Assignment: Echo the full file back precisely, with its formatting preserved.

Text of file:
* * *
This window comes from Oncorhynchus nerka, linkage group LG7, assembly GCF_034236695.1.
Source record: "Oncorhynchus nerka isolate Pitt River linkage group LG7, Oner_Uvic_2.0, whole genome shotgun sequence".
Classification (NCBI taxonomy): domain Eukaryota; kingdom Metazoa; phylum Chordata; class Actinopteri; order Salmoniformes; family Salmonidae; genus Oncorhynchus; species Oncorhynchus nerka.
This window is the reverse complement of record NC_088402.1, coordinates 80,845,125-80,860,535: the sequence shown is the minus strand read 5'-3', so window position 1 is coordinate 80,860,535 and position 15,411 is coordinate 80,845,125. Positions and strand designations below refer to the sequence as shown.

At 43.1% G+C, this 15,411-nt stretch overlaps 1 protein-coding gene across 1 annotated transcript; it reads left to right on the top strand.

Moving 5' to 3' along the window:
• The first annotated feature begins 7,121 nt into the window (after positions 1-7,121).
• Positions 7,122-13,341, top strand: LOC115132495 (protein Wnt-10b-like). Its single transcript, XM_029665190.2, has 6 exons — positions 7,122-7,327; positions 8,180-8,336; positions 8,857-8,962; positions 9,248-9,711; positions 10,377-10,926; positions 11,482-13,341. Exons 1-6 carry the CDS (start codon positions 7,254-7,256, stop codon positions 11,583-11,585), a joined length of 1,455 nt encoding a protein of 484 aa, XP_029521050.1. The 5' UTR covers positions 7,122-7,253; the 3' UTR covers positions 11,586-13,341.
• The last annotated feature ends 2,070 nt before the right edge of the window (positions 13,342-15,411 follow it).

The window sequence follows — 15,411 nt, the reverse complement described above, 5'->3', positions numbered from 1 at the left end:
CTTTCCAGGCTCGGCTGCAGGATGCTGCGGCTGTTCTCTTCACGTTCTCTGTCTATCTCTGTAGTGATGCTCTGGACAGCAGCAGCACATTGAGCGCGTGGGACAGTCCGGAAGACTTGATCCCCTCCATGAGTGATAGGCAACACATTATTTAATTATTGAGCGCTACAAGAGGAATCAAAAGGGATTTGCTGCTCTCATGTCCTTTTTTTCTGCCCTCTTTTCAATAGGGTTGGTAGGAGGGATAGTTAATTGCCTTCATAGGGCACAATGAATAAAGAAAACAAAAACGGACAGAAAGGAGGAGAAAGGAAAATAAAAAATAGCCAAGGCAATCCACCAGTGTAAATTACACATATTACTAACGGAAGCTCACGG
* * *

This window comes from Oncorhynchus nerka, linkage group LG7, assembly GCF_034236695.1.
Source record: "Oncorhynchus nerka isolate Pitt River linkage group LG7, Oner_Uvic_2.0, whole genome shotgun sequence".
Classification (NCBI taxonomy): domain Eukaryota; kingdom Metazoa; phylum Chordata; class Actinopteri; order Salmoniformes; family Salmonidae; genus Oncorhynchus; species Oncorhynchus nerka.
This window is the reverse complement of record NC_088402.1, coordinates 80,845,125-80,860,535: the sequence shown is the minus strand read 5'-3', so window position 1 is coordinate 80,860,535 and position 15,411 is coordinate 80,845,125. Positions and strand designations below refer to the sequence as shown.

At 43.1% G+C, this 15,411-nt stretch overlaps 1 protein-coding gene across 1 annotated transcript; it reads left to right on the top strand.

Moving 5' to 3' along the window:
• The first annotated feature begins 7,121 nt into the window (after positions 1-7,121).
• Positions 7,122-13,341, top strand: LOC115132495 (protein Wnt-10b-like). Its single transcript, XM_029665190.2, has 6 exons — positions 7,122-7,327; positions 8,180-8,336; positions 8,857-8,962; positions 9,248-9,711; positions 10,377-10,926; positions 11,482-13,341. Exons 1-6 carry the CDS (start codon positions 7,254-7,256, stop codon positions 11,583-11,585), a joined length of 1,455 nt encoding a protein of 484 aa, XP_029521050.1. The 5' UTR covers positions 7,122-7,253; the 3' UTR covers positions 11,586-13,341.
• The last annotated feature ends 2,070 nt before the right edge of the window (positions 13,342-15,411 follow it).

The window sequence follows — 15,411 nt, the reverse complement described above, 5'->3', positions numbered from 1 at the left end:
CTTTCCAGGCTCGGCTGCAGGATGCTGCGGCTGTTCTCTTCACGTTCTCTGTCTATCTCTGTAGTGATGCTCTGGACAGCAGCAGCACATTGAGCGCGTGGGACAGTCCGGAAGACTTGATCCCCTCCATGAGTGATAGGCAACACATTATTTAATTATTGAGCGCTACAAGAGGAATCAAAAGGGATTTGCTGCTCTCATGTCCTTTTTTTCTGCCCTCTTTTCAATAGGGTTGGTAGGAGGGATAGTTAATTGCCTTCATAGGGCACAATGAATAAAGAAAACAAAAACGGACAGAAAGGAGGAGAAAGGAAAATAAAAAATAGCCAAGGCAATCCACCAGTGTAAATTACACATATTACTAACGGAAGCTCACGG